'Lord Haw-Haw' sentenced to death
The 19th of September 1945 AD
At the trial of William Joyce, the most famous voice of Lord Haw-Haw, there was little argument that he had committed the acts for which he had been charged, namely the broadcasting of anti-British propaganda. But there was a very big question mark against the jurisdiction of the court, for it turned out that Joyce had been born in America of Irish parents, thus his broadcasts were not treachery against Britain. But he had obtained a British passport under false pretences before WWII , and the Attorney General no less argued that he had enjoyed British diplomatic protection while first working in Germany.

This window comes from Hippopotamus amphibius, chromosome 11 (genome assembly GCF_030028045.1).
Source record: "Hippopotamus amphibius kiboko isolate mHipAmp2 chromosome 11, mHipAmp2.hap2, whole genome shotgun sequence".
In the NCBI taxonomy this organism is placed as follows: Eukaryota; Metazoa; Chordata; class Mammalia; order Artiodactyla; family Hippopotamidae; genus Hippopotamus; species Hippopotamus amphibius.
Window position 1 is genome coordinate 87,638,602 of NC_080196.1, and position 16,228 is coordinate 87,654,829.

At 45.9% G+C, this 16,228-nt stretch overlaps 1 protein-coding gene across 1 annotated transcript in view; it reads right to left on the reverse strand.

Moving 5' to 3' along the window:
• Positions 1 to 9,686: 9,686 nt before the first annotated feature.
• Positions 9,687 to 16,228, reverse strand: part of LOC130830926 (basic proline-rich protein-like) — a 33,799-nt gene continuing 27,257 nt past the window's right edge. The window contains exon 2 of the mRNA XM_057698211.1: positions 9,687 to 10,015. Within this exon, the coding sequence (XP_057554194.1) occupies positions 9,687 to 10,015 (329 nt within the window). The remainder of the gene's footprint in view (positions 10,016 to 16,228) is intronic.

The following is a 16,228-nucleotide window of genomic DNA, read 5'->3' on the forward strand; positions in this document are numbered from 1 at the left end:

The case for jurisdiction was flimsy, based on the testimony of one police officer who knew Joyce from before the war, and swore he heard him broadcast early on (before his passport had expired). But in post-war Britain perhaps a figure as loathed as Joyce could have expected scant justice – and as an American citizen he would surely have been executed by his country of birth had he been handed on. On September 19 1945 he was sentenced to hang, but his fate was delayed by an appeal to the House of Lords, which failed 4 – 1. Albert Pierrepoint carried out the sentence on January 3 1946 .
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